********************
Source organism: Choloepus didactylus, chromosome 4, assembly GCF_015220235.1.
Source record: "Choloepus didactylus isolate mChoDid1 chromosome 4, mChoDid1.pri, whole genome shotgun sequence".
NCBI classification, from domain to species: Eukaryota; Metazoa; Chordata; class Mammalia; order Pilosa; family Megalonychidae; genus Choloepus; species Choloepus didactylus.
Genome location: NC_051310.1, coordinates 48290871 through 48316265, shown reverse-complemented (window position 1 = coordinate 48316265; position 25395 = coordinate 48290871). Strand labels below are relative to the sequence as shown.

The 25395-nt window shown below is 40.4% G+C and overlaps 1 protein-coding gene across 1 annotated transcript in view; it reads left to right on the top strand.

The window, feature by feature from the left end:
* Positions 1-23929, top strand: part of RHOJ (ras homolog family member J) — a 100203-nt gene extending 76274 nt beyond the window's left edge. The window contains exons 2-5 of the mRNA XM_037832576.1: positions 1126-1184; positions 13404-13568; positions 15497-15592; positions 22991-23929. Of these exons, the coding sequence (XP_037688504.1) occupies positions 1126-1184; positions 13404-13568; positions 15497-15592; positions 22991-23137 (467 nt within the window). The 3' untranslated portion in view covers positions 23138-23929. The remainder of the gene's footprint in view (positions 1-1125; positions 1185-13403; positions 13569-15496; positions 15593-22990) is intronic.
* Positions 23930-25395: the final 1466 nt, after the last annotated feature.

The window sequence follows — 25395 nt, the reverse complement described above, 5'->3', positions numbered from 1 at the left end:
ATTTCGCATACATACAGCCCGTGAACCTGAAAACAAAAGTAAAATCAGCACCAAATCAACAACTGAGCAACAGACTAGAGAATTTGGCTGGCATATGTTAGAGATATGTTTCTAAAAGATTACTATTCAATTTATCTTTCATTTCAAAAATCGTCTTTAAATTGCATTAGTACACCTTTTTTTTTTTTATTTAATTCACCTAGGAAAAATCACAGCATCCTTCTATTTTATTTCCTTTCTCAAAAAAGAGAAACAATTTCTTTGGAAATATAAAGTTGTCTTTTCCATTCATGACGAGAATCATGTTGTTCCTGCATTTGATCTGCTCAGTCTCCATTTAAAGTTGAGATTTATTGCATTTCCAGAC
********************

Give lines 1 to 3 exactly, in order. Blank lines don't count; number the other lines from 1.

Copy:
Source organism: Choloepus didactylus, chromosome 4, assembly GCF_015220235.1.
Source record: "Choloepus didactylus isolate mChoDid1 chromosome 4, mChoDid1.pri, whole genome shotgun sequence".
NCBI classification, from domain to species: Eukaryota; Metazoa; Chordata; class Mammalia; order Pilosa; family Megalonychidae; genus Choloepus; species Choloepus didactylus.